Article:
Conor Counihan may have been a man for the dummy team but none of his successors — Brian Cuthbert, Peadar Healy, and Ronan McCarthy — have been known for it.
A look back at the Munster finals under them would reveal as much. In both 2014 and the drawn game in 2015, Cuthbert went with the named team before a couple of late changes for the replay in Killarney. In 2017, Healy introduced Niall Coakley as an 11th hour change and McCarthy went with what he announced 12 months ago.
So what are we to believe about these three late Cork switches — Seán White replacing Thomas Clancy, Kevin O’Driscoll for Eoghan McSweeney and Stephen Sherlock for John O’Rourke? Late injuries have been cited and it hasn’t been in Cork’s nature to bluff. Taking yesterday’s news at face value, those injuries are body blows if not knockout blows.
Sherlock will add some vitality to the Cork forward line but McSweeney would have brought a real surprise element. That being said, Kerry have enough unknowns themselves to throw at Cork with Dara Moynihan making his championship debut while Diarmuid O’Connor plays in his first senior Munster final.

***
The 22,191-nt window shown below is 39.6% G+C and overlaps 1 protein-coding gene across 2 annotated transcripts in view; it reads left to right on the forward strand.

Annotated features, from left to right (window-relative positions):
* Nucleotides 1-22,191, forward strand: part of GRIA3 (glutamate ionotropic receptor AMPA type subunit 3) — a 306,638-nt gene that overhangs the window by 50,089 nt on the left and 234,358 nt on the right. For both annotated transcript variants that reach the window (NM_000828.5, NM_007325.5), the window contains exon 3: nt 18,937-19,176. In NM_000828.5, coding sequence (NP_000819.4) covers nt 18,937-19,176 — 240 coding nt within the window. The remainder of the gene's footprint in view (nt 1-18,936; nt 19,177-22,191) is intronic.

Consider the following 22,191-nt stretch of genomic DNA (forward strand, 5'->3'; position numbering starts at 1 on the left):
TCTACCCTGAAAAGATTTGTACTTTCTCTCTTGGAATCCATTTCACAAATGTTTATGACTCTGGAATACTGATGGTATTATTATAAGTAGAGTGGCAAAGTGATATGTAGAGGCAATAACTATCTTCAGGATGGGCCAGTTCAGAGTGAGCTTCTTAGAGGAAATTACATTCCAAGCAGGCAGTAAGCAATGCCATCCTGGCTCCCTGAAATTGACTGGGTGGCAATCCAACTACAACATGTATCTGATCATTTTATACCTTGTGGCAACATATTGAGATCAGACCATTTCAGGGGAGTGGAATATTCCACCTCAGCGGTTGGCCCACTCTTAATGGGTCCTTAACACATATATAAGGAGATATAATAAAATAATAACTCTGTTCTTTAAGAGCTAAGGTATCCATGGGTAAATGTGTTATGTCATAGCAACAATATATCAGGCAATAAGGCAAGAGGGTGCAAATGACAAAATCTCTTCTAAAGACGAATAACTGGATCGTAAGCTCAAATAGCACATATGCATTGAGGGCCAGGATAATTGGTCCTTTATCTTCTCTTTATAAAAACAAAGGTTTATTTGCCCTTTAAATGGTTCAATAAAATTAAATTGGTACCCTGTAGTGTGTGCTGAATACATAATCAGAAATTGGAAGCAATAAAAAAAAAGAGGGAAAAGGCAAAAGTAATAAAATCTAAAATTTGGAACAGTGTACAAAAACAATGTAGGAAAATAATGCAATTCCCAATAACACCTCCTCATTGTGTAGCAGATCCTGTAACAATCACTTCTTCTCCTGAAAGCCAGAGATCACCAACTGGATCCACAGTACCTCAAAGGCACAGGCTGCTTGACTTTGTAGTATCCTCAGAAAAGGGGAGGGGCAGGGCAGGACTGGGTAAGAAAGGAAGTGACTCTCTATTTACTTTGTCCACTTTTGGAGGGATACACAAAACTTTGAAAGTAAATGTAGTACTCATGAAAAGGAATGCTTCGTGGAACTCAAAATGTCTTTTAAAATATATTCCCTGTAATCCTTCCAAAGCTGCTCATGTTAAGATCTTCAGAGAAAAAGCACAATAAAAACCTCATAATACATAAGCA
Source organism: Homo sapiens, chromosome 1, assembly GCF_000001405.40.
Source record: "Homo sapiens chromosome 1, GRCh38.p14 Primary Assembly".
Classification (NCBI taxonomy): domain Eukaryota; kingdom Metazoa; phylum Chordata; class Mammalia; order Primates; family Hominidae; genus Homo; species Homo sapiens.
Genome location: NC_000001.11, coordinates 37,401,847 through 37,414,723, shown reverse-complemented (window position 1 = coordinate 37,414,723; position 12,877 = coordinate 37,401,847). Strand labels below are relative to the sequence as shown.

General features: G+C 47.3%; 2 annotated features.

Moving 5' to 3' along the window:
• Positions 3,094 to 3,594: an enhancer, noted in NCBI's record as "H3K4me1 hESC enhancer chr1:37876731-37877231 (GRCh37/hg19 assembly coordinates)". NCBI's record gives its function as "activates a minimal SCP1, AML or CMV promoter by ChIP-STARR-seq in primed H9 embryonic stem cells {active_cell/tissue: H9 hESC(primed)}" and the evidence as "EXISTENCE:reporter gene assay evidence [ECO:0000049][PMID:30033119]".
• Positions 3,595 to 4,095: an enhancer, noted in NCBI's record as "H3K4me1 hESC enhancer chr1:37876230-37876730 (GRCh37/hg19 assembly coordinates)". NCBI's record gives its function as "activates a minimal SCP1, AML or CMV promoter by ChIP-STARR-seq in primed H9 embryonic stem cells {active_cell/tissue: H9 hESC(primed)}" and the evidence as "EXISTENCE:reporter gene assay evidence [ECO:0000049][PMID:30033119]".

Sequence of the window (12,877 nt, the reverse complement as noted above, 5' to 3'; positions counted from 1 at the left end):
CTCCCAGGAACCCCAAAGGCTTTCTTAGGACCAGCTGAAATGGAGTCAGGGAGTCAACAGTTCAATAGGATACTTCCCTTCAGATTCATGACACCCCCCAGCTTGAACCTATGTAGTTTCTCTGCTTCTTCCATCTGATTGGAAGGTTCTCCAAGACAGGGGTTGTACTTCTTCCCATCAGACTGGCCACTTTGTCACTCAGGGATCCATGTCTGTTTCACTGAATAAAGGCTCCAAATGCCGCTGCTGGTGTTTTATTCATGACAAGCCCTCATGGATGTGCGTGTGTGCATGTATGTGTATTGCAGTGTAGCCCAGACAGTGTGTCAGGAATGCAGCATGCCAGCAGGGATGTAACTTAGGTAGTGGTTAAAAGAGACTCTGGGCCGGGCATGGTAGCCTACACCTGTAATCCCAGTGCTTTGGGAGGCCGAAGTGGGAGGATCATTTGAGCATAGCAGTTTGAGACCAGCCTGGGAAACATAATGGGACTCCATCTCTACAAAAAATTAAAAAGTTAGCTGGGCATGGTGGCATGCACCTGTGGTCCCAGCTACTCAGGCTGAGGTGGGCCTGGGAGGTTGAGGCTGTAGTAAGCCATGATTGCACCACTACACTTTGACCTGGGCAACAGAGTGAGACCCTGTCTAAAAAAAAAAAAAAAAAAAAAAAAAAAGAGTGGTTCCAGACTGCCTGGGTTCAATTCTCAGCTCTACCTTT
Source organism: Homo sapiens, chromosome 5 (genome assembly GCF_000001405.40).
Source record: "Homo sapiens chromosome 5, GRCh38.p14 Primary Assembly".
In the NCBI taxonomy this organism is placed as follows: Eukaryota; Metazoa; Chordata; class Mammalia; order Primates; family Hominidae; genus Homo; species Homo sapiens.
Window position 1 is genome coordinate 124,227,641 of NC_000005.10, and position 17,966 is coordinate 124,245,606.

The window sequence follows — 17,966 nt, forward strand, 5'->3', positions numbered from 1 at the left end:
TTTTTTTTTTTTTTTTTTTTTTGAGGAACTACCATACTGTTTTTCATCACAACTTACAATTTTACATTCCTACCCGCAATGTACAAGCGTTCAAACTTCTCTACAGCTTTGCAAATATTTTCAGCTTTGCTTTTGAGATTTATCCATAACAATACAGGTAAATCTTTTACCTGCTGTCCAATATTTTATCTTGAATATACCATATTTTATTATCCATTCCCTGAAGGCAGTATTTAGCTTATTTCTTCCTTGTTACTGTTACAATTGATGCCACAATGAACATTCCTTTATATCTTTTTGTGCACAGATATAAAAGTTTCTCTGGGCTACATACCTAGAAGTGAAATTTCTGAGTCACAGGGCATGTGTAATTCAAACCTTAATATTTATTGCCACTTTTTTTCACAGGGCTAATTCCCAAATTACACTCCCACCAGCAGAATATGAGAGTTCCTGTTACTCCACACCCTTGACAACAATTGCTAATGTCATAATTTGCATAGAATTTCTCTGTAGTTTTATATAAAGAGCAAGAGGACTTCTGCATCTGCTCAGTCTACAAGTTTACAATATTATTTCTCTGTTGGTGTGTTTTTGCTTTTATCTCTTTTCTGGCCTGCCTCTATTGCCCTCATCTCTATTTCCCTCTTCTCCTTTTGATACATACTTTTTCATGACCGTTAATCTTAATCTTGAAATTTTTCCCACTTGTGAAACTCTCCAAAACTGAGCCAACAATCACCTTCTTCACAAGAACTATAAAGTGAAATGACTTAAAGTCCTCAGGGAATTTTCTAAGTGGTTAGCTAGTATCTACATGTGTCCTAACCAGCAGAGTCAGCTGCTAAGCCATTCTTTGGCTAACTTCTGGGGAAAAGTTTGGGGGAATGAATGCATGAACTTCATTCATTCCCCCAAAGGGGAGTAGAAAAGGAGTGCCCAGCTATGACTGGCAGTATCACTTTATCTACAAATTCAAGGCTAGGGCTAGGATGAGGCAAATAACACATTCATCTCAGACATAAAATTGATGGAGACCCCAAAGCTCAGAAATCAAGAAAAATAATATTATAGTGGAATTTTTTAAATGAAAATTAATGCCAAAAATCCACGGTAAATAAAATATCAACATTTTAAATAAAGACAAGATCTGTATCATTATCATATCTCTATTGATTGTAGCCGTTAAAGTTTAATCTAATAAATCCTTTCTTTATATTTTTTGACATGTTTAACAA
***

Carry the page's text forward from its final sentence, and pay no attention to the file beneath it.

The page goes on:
After perhaps reading too much into last year’s win over Cork, Kerry supporters will want to see a meaner defence than any further extravagance from the team’s attack. And yet half of the Kingdom’s back-line just love to get forward. Whether Paul Murphy or Tom O’Sullivan is the spare man, they will want to initiate attacks and make themselves available for offloads a pass or two later.
Kerry supporters do have to be wary of what they wish for — a stronger Cork might sharpen them but they could also bite. Quickly becoming Cork’s best player, Ruairí Deane’s influence has to be curbed and Brian Hurley’s supply cut. Kerry to win with the odd hiccup along the way as Cork get back to being competitive.